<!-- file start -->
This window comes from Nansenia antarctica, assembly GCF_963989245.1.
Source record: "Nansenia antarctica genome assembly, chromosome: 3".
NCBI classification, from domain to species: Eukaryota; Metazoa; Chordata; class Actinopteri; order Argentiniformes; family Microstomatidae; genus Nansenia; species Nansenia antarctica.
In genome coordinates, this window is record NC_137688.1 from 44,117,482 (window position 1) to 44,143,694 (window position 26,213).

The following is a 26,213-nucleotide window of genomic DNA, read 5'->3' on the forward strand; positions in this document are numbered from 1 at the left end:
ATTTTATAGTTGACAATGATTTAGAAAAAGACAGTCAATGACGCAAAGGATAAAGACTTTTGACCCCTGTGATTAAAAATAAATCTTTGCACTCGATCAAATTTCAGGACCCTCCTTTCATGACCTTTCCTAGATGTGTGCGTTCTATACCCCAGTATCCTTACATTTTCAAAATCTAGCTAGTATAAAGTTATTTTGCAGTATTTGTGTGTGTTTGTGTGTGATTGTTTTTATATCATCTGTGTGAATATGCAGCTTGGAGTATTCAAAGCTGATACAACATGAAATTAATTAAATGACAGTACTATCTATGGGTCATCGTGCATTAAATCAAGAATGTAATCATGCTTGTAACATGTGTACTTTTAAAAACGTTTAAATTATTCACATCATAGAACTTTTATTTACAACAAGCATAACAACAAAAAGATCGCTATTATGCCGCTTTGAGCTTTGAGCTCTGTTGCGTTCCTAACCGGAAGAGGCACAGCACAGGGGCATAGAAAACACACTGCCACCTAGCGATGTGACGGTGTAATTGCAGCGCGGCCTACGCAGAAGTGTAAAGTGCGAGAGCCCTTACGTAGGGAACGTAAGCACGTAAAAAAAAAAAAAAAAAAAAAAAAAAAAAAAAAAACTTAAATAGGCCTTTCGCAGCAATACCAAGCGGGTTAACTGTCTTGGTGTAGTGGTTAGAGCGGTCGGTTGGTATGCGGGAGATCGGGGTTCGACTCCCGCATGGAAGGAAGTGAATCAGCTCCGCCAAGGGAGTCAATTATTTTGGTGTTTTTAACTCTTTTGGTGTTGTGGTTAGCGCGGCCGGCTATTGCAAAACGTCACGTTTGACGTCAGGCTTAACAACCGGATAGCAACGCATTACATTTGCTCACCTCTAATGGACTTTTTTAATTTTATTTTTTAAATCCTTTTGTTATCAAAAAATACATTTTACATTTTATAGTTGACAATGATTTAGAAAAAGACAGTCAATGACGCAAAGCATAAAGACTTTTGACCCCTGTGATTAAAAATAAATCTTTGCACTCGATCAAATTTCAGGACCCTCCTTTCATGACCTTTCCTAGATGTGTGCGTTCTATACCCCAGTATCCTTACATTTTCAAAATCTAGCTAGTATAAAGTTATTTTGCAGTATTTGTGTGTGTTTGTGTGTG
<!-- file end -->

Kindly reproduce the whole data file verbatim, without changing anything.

This window comes from Nansenia antarctica, assembly GCF_963989245.1.
Source record: "Nansenia antarctica genome assembly, chromosome: 3".
NCBI classification, from domain to species: Eukaryota; Metazoa; Chordata; class Actinopteri; order Argentiniformes; family Microstomatidae; genus Nansenia; species Nansenia antarctica.
In genome coordinates, this window is record NC_137688.1 from 44,117,482 (window position 1) to 44,143,694 (window position 26,213).

The following is a 26,213-nucleotide window of genomic DNA, read 5'->3' on the forward strand; positions in this document are numbered from 1 at the left end:
ATTTTATAGTTGACAATGATTTAGAAAAAGACAGTCAATGACGCAAAGGATAAAGACTTTTGACCCCTGTGATTAAAAATAAATCTTTGCACTCGATCAAATTTCAGGACCCTCCTTTCATGACCTTTCCTAGATGTGTGCGTTCTATACCCCAGTATCCTTACATTTTCAAAATCTAGCTAGTATAAAGTTATTTTGCAGTATTTGTGTGTGTTTGTGTGTGATTGTTTTTATATCATCTGTGTGAATATGCAGCTTGGAGTATTCAAAGCTGATACAACATGAAATTAATTAAATGACAGTACTATCTATGGGTCATCGTGCATTAAATCAAGAATGTAATCATGCTTGTAACATGTGTACTTTTAAAAACGTTTAAATTATTCACATCATAGAACTTTTATTTACAACAAGCATAACAACAAAAAGATCGCTATTATGCCGCTTTGAGCTTTGAGCTCTGTTGCGTTCCTAACCGGAAGAGGCACAGCACAGGGGCATAGAAAACACACTGCCACCTAGCGATGTGACGGTGTAATTGCAGCGCGGCCTACGCAGAAGTGTAAAGTGCGAGAGCCCTTACGTAGGGAACGTAAGCACGTAAAAAAAAAAAAAAAAAAAAAAAAAAAAAAAAAAACTTAAATAGGCCTTTCGCAGCAATACCAAGCGGGTTAACTGTCTTGGTGTAGTGGTTAGAGCGGTCGGTTGGTATGCGGGAGATCGGGGTTCGACTCCCGCATGGAAGGAAGTGAATCAGCTCCGCCAAGGGAGTCAATTATTTTGGTGTTTTTAACTCTTTTGGTGTTGTGGTTAGCGCGGCCGGCTATTGCAAAACGTCACGTTTGACGTCAGGCTTAACAACCGGATAGCAACGCATTACATTTGCTCACCTCTAATGGACTTTTTTAATTTTATTTTTTAAATCCTTTTGTTATCAAAAAATACATTTTACATTTTATAGTTGACAATGATTTAGAAAAAGACAGTCAATGACGCAAAGCATAAAGACTTTTGACCCCTGTGATTAAAAATAAATCTTTGCACTCGATCAAATTTCAGGACCCTCCTTTCATGACCTTTCCTAGATGTGTGCGTTCTATACCCCAGTATCCTTACATTTTCAAAATCTAGCTAGTATAAAGTTATTTTGCAGTATTTGTGTGTGTTTGTGTGTG